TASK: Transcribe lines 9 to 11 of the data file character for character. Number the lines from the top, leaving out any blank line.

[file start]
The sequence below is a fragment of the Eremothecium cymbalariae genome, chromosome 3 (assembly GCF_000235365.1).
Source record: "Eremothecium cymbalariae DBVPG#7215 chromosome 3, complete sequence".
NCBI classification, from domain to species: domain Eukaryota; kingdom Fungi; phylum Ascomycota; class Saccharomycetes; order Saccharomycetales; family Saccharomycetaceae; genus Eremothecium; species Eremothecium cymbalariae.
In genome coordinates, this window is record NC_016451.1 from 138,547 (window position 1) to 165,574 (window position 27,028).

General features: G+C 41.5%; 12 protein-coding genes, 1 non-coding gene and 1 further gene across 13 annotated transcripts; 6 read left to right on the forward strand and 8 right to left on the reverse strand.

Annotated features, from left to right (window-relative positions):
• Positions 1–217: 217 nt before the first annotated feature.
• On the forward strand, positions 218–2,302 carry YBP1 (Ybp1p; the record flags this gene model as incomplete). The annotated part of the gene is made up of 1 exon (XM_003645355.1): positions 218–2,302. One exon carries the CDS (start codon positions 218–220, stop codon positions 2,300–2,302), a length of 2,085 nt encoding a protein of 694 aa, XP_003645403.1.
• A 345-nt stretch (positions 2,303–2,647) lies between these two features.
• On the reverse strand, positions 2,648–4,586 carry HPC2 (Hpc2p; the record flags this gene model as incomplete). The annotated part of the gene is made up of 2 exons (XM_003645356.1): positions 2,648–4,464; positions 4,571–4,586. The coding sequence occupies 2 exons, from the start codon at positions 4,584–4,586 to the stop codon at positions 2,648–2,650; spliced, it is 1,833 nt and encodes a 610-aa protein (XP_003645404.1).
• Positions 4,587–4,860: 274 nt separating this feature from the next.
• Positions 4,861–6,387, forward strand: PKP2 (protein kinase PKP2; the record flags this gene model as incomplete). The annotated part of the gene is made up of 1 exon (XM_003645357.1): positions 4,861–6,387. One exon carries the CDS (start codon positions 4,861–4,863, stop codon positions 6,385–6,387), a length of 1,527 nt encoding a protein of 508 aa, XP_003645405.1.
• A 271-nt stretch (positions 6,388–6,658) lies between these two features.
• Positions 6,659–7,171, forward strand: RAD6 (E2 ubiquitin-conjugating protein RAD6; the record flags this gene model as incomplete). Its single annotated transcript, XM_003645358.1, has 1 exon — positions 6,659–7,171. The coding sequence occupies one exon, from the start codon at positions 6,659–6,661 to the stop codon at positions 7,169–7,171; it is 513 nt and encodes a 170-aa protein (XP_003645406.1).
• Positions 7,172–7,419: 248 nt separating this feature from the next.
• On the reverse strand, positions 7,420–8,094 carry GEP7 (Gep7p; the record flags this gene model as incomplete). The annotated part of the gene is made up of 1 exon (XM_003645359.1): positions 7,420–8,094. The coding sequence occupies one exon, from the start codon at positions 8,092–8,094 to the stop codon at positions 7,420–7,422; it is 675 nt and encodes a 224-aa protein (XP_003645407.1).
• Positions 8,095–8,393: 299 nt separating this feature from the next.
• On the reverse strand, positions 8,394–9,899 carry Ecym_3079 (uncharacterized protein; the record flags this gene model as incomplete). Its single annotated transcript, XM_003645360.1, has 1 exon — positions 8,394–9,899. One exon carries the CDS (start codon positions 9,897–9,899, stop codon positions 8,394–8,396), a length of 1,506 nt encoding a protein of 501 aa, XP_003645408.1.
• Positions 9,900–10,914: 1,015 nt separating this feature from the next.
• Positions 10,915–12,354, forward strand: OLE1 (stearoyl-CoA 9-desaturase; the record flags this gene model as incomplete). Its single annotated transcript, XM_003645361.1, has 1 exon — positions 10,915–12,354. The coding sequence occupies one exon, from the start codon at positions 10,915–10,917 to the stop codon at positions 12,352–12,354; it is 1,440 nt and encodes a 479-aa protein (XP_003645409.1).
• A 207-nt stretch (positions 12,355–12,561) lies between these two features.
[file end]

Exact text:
• A 345-nt stretch (positions 2,303–2,647) lies between these two features.
• On the reverse strand, positions 2,648–4,586 carry HPC2 (Hpc2p; the record flags this gene model as incomplete). The annotated part of the gene is made up of 2 exons (XM_003645356.1): positions 2,648–4,464; positions 4,571–4,586. The coding sequence occupies 2 exons, from the start codon at positions 4,584–4,586 to the stop codon at positions 2,648–2,650; spliced, it is 1,833 nt and encodes a 610-aa protein (XP_003645404.1).
• Positions 4,587–4,860: 274 nt separating this feature from the next.